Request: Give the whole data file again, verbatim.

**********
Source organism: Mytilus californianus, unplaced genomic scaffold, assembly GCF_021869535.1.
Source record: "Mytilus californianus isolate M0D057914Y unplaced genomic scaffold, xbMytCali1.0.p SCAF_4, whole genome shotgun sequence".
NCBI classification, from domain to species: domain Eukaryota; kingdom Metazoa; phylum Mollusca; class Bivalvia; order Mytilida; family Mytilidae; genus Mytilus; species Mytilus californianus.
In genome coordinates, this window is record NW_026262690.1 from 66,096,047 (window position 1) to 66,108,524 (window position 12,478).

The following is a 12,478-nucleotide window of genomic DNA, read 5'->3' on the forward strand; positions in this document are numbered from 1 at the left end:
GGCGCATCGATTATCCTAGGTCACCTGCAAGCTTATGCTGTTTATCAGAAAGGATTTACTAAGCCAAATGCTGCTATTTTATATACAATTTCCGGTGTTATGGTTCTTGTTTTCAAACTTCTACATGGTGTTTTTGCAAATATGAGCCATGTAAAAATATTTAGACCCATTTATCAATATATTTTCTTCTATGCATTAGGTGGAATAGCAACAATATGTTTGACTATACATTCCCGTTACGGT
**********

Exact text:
Source organism: Mytilus californianus, unplaced genomic scaffold, assembly GCF_021869535.1.
Source record: "Mytilus californianus isolate M0D057914Y unplaced genomic scaffold, xbMytCali1.0.p SCAF_4, whole genome shotgun sequence".
NCBI classification, from domain to species: domain Eukaryota; kingdom Metazoa; phylum Mollusca; class Bivalvia; order Mytilida; family Mytilidae; genus Mytilus; species Mytilus californianus.
In genome coordinates, this window is record NW_026262690.1 from 66,096,047 (window position 1) to 66,108,524 (window position 12,478).

The following is a 12,478-nucleotide window of genomic DNA, read 5'->3' on the forward strand; positions in this document are numbered from 1 at the left end:
GGCGCATCGATTATCCTAGGTCACCTGCAAGCTTATGCTGTTTATCAGAAAGGATTTACTAAGCCAAATGCTGCTATTTTATATACAATTTCCGGTGTTATGGTTCTTGTTTTCAAACTTCTACATGGTGTTTTTGCAAATATGAGCCATGTAAAAATATTTAGACCCATTTATCAATATATTTTCTTCTATGCATTAGGTGGAATAGCAACAATATGTTTGACTATACATTCCCGTTACGGT